Marion Weiss and Michael Manfredi describe their design of the new visitor centre at New York’s botanical garden as follows: “Brooklyn Botanic Garden is an extraordinary oasis in the city and a living museum with a collection in constant flux. We envisioned the Visitor Center as a living interface that creates an invitation from the city into the Garden – a demonstration of the compelling reciprocity between architecture and landscape. Just as the Garden inspires wandering, we designed the center so that it is never seen in its entirety but is experienced cinematically as an unfolding place of discovery.”
Covering fifty-two acres and with a world-class collection of plants, the garden is visually separated from the city by trees and high embankments. It contains a wide variety of landscapes organized into separate areas, including the Japanese Garden, the Cherry Esplanade with over 200 cherry trees, the Osborne Garden, the Overlook and the Cranford Rose Garden.
The entrance to the centre is on Washington Avenue, along the embankment that separates the Brooklyn Museum parking lot from the Botanic Gardens. It is clearly visible from the street and acts as a legible point of access and orientation. The building, which covers 1,850 square meters (19,910 sq.ft.), comprises an orientation room, a shop dedicated to the world of plants, a café, an events space and an exhibition gallery. A wooden ramp provides access to a roof garden.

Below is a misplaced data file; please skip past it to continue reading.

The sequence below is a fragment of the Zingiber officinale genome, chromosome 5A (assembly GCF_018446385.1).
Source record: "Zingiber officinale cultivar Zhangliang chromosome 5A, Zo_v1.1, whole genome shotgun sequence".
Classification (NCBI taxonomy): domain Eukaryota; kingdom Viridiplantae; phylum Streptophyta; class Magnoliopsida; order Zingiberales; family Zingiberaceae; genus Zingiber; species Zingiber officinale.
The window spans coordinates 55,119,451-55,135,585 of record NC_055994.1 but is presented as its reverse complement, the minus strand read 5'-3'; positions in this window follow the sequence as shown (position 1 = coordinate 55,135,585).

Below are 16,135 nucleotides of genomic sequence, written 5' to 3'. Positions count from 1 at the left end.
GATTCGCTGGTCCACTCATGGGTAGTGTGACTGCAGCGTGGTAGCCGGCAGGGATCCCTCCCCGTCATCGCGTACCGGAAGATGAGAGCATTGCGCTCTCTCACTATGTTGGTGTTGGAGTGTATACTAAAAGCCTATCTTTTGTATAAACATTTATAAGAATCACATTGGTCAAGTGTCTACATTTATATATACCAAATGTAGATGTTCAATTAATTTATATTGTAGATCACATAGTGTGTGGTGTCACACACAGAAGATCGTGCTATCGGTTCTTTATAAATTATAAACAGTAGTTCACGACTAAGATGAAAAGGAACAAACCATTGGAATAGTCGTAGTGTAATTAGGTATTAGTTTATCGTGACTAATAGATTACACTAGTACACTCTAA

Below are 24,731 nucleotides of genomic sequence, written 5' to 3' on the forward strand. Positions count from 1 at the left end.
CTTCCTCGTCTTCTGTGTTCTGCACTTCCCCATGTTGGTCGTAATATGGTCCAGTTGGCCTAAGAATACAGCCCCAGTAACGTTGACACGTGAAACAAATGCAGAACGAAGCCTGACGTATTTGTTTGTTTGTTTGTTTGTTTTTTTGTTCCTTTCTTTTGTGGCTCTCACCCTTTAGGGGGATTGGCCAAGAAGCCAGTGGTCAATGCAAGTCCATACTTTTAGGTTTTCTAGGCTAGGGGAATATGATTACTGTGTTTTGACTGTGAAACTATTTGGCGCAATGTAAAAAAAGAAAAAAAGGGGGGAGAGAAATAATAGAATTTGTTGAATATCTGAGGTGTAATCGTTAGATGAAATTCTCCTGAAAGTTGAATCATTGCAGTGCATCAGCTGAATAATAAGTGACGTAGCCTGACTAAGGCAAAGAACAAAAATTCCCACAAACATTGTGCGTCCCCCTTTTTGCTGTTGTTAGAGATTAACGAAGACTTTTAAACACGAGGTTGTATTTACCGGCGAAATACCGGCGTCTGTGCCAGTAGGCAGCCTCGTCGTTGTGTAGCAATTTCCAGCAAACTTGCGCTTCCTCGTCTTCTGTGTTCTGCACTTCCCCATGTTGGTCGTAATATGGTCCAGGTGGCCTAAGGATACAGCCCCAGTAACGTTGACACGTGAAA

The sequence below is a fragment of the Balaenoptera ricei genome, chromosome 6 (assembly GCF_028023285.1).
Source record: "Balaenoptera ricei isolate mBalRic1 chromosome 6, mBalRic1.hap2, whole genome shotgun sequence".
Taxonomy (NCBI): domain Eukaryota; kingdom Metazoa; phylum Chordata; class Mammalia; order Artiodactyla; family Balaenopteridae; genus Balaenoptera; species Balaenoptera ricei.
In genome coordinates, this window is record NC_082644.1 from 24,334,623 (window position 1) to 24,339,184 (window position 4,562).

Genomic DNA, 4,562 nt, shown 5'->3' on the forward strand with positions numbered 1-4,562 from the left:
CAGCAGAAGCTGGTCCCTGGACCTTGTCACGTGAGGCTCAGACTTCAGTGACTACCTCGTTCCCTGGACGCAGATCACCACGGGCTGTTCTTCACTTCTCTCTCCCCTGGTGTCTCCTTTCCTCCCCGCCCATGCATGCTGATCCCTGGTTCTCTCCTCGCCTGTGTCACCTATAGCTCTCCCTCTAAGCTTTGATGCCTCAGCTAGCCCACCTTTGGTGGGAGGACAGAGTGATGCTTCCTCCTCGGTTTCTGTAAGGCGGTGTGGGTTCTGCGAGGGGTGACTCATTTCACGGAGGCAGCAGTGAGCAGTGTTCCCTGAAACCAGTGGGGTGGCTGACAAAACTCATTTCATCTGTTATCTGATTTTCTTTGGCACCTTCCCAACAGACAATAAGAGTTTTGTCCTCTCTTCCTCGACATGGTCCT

With its green roof, the architecture forms a natural extension of the site’s existing topography. Weiss / Manfredi have designed a double structure with a serpentine form wrapped in curving glass walls that extends along a hill. By forming a kind of garden path through its natural setting, it allows visitors to discover the different environments as they proceed.
The curved glass walls of the gallery mediate between the architecture and the landscape, while the fitted glass filters light, offering visitors veiled views of the garden. The steel-framed superstructure gives form to the undulating roof. The building uses earth mass and spectrally selective fritted glass to create a high-performance building envelope that minimizes heat gains and maximizes natural light. A heat exchange system with geothermal pumps is used to heat and cool the interior spaces. The green roof – a genuine ‘living’ roof with 40 thousand plants that change with the changing seasons – contributes to the building's insulation. A system for managing storm water and rainwater collection harvesting for irrigating a number of green terraces also contribute to energy saving and the building’s environmental sustainability.
The design has won the New York City Public Design Commission award for excellence in design, while LEED Gold certification is pending.